I don’t know about you, but after church my family is always starving. So today, as I was flipping grilled cheeses, the rest of the clan was sneaking food behind my back. Meanwhile, my six-year-old son, Haydn, asked, “Mom, why don’t dogs get to eat lunch?” Observant questions like these make me a proud mom. It’s also one of the more challenging parts of my job description. I never want to answer with, “Because that’s the way everybody does it.” So I described how dogs do not need as much food as we do, and how Weezy (our labradoodle) usually gets a little treat of leftovers when Haydn is “full.”
With three kids, sometimes I am tempted to just say, “because that’s the way it is.” While respect for authority and tradition are important for our children to learn, I also want them to think for themselves and ask good questions. This helps them to find their place in the story of life. Of course, some questions are better than others. We have to discern which are motivated by rebellion and ingratitude rather than inquisitiveness and reflection. Jesus was always good at pinpointing one’s motives behind their questioning (usually in the form of another question).
I remember being offered a book on manners as a wedding gift. The assumption was that this book would teach me the socially acceptable way to behave as a wife. While I wanted to be a biblically faithful wife, I was pretty sure much of what that book contained would maybe make me look like a good wife, but not necessarily be one.
Sometimes our youth are more skilled at recognizing inconsistencies in what we teach and how we live. And often, they have more boldness than we do in taking a stand for truth. We need to be careful not to squelch that with our manners and niceties.
Francis Schaeffer warned us in his book, The Church at the End of the Twentieth Century, back in 1970:
“One of the greatest injustices we do to our young people is to ask them to be conservative. Christianity today is not conservative, but revolutionary. To be conservative today is to miss the whole point, for conservatism means standing in the flow of the status quo, and the status quo no longer belongs to us. Today we are a minority. If we want to be fair, we must teach the young to be revolutionaries, revolutionaries against the status quo” (The Complete Works of Francis Schaeffer, Vol. 4, 70).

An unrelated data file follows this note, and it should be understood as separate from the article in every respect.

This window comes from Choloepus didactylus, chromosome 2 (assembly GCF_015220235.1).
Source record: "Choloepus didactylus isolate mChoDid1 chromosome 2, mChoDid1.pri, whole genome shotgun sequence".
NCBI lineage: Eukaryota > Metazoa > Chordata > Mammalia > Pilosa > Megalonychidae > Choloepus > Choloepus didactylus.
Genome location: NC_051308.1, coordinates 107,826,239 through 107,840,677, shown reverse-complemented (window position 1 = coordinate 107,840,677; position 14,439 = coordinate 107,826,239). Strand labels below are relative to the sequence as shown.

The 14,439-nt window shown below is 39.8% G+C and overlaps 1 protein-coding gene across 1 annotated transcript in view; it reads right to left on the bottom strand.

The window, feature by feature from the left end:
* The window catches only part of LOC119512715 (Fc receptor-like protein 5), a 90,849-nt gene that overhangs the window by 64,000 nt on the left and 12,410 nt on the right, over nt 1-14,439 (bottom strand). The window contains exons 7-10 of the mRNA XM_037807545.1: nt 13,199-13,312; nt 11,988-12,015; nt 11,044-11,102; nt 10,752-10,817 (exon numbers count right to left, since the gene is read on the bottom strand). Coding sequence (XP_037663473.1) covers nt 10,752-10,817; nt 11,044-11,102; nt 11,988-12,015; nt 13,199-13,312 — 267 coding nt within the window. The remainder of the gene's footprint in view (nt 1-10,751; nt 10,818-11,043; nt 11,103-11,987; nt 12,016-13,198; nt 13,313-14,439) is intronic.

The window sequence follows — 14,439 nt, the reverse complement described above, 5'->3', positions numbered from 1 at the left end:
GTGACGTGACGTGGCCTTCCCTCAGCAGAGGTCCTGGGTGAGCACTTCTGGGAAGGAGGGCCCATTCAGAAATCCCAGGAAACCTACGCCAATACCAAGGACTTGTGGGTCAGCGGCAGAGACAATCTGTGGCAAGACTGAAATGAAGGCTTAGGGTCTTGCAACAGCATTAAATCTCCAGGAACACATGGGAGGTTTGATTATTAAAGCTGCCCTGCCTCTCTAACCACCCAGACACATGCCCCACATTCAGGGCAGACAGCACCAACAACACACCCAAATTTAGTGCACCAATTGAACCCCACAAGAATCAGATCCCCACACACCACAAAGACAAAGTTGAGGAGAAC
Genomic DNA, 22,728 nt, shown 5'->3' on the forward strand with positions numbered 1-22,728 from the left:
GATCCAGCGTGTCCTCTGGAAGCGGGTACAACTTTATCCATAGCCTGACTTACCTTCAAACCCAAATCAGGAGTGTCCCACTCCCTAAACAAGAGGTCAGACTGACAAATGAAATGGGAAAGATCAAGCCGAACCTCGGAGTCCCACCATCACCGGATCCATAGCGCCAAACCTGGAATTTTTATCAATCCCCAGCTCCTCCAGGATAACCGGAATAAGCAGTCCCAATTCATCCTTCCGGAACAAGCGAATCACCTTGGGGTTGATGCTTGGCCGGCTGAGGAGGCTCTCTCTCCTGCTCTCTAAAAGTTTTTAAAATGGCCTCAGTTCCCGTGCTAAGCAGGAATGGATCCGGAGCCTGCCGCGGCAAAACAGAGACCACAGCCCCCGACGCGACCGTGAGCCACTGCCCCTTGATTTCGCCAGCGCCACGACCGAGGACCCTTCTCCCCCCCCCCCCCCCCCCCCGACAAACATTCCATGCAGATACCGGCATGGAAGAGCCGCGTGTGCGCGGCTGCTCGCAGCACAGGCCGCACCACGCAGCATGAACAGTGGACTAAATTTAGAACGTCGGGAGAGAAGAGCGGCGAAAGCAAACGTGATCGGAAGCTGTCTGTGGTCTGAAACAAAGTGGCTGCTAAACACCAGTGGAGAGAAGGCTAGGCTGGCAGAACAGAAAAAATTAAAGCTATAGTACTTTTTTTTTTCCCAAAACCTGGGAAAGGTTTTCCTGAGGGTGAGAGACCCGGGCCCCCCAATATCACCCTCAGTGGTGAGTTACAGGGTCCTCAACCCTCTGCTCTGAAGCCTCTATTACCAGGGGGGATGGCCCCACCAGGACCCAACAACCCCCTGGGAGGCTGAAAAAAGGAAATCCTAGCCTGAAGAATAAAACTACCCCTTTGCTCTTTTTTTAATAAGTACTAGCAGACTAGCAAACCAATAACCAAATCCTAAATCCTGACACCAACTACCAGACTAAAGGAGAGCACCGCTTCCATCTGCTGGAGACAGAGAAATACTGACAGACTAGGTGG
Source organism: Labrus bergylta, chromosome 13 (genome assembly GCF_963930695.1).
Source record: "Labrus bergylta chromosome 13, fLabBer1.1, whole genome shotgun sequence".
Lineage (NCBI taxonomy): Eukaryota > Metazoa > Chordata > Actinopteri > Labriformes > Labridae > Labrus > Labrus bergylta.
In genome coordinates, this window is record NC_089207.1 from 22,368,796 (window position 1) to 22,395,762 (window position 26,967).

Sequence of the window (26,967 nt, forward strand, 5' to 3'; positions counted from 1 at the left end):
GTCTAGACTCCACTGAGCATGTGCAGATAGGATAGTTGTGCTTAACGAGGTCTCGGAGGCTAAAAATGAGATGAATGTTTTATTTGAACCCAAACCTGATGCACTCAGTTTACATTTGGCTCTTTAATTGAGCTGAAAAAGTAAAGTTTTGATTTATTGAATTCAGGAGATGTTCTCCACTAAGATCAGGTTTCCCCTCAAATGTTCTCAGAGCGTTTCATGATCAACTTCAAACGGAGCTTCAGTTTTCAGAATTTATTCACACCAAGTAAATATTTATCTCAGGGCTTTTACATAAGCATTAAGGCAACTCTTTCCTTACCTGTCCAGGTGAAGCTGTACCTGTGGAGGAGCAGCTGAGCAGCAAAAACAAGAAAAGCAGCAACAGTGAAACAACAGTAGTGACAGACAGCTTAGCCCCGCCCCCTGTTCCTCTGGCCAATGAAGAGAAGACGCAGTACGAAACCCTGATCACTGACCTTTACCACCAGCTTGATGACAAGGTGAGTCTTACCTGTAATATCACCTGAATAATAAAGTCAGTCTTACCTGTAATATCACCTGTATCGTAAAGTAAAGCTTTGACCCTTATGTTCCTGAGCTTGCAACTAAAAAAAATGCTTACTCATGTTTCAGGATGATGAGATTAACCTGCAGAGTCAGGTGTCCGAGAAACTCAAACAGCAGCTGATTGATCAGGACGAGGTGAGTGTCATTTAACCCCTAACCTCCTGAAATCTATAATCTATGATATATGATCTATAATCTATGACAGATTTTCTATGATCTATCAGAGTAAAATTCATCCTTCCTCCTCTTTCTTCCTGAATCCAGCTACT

Revolutionary is a loaded word. Do we really want our kids to be revolutionary? We want them to stand out academically and on the athletic field for sure. But do we really want them to stand out for their beliefs? We know it will bring suffering more than acclaim. They might appear odd. And they might even point out some of their parents’ hypocrisies. Kenda Creasy Dean makes a similar observation to Schaeffer’s, only 40 years later. This is what she says in her book, Almost Christian:
“Successful teens—i.e., those who win adult approval—instinctively apply a veneer of noncommittal niceness to the process that gives a permissive shrug to difference (“whatever”) and avoids particularities hinting at ultimate loyalties. What niceness masks, however, is our tendency to reduce others to replicas of ourselves, which contradicts the nature of Christian discipleship. Following Jesus requires, not the avoidance of particularity but radical particularity, which, along with genuine openness to the other—is made possible only by taking part in God’s particularity and openness through Jesus Christ” (32, 33).
Raising Christian kids can be pretty uncomfortable. And hard. I really want to think seriously about what I consider to be a successful teen. I don’t think that they all will look the same. I imagine a successful teen is one who looks to Christ for their worth. A successful teen probably isn’t afraid to take risks, because their fear is less in being judged, and more in not living the Christian life to its fullness. A successful teen has high standards, but is humble enough to know they are not their own savior. One thing I do know is that I do not want to produce replicas of myself. And much of how the culture defines a successful teen can do them more spiritual harm than good.
The world values the self-confident teen. Self-esteem is preached emphatically to our kids. They are taught to be ambitiously pursuing their dreams without letting anyone get in their way. Yet Paul tells us, “Let nothing be done through selfish ambition or conceit, but in lowliness of mind let each esteem others better than himself. Let each of you look out not only for his own interests, but also for the interests of others” (Phil. 2:3-4). That sounds pretty revolutionary, doesn’t it? As a parent, I need to ask myself if I am sending any schizophrenic messages. And, I think the church, as well as the home, should be the very places where our kids are comfortable asking the hard questions.